Four-team playoff is only tip of the iceberg for college football

Trent Richardson and Alabama didn't have to go through a playoff system to win the national title.

The drum beat is building, and it’s beautiful music on the ears of college football fans.

 

With a dreary BCS finale that was among the lowest rated in its cursed history, with overall bowl ratings plummeting to pre-BCS lows and with average bowl attendance the worst since before Herschel Walker committed to play at Georgia, even the defenders of the most inept “championship” system ever devised are pleading nolo contendere these days.

Case in point is Big Ten commissioner Jim Delany, the most heinous of the villains in the anti-playoff cartel. Even Delany seems ready to endorse the “plus-one” concept first proposed by the Southeastern and Atlantic Coast conferences whose demise he spearheaded in 2008.

“Four years ago, five of us didn’t want to have the conversation,” Delany said last week of the dissenting voting block at the BCS table. “Now we all want to have the conversation.”

The conversation is far enough along already that BCS executive director Bill Hancock is implying that some kind of limited playoff is in the works for the 2014 season after the current BCS contract expires.

“This is very preliminary and we are a long way from making any kind of decisions and I do not sense any groundswell for a large – that being eight- or 16-team playoff,” said Hancock on a radio show this week, clearly retreating to his second line of defense behind the four-team playoff wall.

NCAA president Mark Emmert is weighing in on the only collegiate championship his organization currently has no authority over.

“The notion of having a ‘Final Four’ approach is probably a sound one,” Emmert said last week.

While a four-team playoff remains far from the ideal that has long been established at the Division I-AA, II and III levels without destroying the student-athletes who play football at those levels, it is a massive and long overdue start.

What prompted this sudden change of heart? Well, it certainly was influenced by the annual pressure being applied by critics and legislative bodies that have the bowl cronies worried that their Ponzi scheme might be crumbling.

But mostly it has to do with the apathy of the average college football fan. While the collegiate game has never been more healthy and popular, that vitality and prosperity is not reflected in the postseason numbers.

Ratings for the five BCS bowls fell six percent from the previous year, with the abysmal Orange Bowl becoming the least-watched major bowl game in the BCS era (mercifully so for Clemson). The clunker of a rematch between SEC powers Alabama and Louisiana State University drew the third lowest in the BCS era and actually fell off from the mega-hyped regular season meeting between the two schools.

In an annual study by The Birmingham News of Nielsen Media Research data, the average rating of all the bowls dropped to an all-time low for the BCS era, marking a total decline of 37 percent since the BCS started in 1998.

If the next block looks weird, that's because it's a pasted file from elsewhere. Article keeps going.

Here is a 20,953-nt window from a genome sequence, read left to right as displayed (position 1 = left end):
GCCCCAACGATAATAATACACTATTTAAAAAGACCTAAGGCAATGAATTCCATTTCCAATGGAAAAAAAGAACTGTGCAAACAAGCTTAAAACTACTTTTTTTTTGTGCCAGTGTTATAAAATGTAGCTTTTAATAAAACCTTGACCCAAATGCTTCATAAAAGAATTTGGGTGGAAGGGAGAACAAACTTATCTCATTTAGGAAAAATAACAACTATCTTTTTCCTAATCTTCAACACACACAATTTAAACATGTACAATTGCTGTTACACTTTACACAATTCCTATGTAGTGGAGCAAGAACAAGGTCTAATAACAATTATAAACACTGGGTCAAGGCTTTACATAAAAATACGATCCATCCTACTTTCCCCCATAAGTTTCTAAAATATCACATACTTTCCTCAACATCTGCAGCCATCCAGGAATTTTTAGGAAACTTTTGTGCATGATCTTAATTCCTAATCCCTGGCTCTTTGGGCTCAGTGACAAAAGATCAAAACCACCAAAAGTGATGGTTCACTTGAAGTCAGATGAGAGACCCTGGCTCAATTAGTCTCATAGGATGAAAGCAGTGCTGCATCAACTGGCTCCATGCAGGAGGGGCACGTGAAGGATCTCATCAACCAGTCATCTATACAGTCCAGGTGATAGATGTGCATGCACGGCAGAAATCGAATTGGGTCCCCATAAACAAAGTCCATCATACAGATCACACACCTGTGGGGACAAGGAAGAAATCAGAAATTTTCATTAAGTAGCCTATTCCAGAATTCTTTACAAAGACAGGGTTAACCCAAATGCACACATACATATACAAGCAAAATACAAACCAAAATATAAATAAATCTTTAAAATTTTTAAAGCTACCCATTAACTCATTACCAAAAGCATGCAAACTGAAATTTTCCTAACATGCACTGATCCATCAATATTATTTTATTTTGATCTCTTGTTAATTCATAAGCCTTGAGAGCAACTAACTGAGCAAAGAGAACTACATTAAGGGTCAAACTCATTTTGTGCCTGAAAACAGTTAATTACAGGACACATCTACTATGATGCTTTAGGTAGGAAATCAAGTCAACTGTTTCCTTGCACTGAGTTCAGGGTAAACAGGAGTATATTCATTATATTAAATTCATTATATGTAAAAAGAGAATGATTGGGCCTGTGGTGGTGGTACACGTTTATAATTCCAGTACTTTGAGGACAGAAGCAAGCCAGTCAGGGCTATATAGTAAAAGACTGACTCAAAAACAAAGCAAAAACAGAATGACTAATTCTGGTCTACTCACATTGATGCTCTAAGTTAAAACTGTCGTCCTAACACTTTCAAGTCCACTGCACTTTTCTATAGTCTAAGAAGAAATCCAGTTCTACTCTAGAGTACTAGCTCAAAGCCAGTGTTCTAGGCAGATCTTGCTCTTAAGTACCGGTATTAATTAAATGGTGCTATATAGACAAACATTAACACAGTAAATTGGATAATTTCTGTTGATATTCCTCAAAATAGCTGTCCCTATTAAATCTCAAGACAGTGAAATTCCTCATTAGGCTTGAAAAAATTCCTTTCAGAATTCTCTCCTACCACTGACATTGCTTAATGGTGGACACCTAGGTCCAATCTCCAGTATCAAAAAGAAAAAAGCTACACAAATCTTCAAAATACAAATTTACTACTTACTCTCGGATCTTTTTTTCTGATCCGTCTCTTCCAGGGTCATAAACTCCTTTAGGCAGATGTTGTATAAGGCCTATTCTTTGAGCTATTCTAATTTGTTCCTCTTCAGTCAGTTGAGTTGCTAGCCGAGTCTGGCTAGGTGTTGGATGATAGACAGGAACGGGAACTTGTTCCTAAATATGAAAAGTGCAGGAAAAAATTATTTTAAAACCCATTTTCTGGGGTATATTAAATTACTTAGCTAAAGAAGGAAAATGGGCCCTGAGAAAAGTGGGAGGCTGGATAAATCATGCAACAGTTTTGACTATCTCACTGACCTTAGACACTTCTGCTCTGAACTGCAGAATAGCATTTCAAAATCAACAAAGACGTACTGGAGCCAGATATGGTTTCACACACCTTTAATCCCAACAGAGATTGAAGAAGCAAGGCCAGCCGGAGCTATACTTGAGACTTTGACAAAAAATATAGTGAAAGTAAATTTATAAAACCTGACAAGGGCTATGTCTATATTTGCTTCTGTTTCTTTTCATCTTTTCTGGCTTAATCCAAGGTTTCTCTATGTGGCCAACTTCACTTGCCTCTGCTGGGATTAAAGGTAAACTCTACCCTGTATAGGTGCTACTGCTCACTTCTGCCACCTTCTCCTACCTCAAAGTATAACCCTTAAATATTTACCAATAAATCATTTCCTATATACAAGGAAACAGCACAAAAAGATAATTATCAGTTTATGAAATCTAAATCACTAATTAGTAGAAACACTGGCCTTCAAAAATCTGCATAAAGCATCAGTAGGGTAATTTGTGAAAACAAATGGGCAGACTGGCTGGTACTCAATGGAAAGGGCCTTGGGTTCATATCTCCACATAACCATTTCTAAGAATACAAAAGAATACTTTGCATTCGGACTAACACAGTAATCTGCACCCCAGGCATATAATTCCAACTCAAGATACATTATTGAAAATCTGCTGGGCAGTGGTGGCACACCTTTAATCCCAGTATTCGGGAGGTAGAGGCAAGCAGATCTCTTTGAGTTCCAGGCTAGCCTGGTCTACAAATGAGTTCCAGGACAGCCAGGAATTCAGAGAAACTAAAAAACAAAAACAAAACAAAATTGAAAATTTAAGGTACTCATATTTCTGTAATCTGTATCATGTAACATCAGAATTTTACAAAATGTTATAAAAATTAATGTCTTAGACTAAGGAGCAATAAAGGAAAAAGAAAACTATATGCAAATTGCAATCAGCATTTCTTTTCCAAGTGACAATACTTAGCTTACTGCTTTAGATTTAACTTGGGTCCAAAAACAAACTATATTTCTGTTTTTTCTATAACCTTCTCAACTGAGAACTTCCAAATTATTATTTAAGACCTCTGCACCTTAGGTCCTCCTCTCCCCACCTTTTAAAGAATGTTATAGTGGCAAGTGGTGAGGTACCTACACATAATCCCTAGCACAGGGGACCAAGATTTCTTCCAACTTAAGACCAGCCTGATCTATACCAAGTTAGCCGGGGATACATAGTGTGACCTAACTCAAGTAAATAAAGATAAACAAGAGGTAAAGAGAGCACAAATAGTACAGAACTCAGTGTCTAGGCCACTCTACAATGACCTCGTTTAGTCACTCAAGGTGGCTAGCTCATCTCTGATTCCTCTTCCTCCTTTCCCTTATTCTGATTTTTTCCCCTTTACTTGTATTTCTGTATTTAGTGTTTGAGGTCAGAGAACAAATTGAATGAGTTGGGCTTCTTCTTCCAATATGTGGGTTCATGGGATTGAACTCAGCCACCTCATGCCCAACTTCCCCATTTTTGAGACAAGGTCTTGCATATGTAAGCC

Those numbers certainly reflect what you could see on television (if you bothered to watch) as teams performed in front of empty seats including the so-called elite Sugar and Orange Bowls. Average bowl attendance dropped below 51,000 for the first time since 1979. What that means is that whatever payouts the bowls doled out were largely lost to costs by the schools participating.

The bottom line is finally reaching into the BCS apologists’ pockets more than they ever realized, meaning it is inevitable that they will finally sign off on a limited playoff system likely following the 2014 season.

Of course, they say that four teams will be a hard line that they would never cross for the sake of the poor athletes and fans.

“Moving toward a 16-team playoff is highly problematic because I think that’s too much to ask a young man’s body to do,” said Emmert, who presides over 16-team playoffs at every other level of college football. “It’s too many games, it intrudes into the school year and, of course, it would probably necessitate a complete end to the bowl system that so many people like now.”

While some of the same tired platitudes survive, the line is softening and will continue to do so. I’m sure the architects of the original eight-team NCAA basketball tournament in 1939 didn’t foresee the exponential growth it would eventually take. By the 1950s they were inviting 16 conference champions. By 1975 they started admitting at-large teams and grew to 32. The number climbed to 40 in 1979, 48 in ’80, 52 in ’83, 53 in ’84, 64 in ’85, 65 in 2001 and 68 in 2011. It remains subject to change.

Playoff systems in the NFL, NBA, NHL and MLB have all expanded to reap more revenue. So it’s safe to say that four teams would just be a starting point for college football as well. Once they realize the kind of money and enthusiasm it will generate, they will be eager to generate more cash that could solve a host of financial issues across the spectrum of college athletics.

The winds are definitely changing, and the air never smelled so fresh. At this rate, college football might crown its first legitimate national champion in three years.

 

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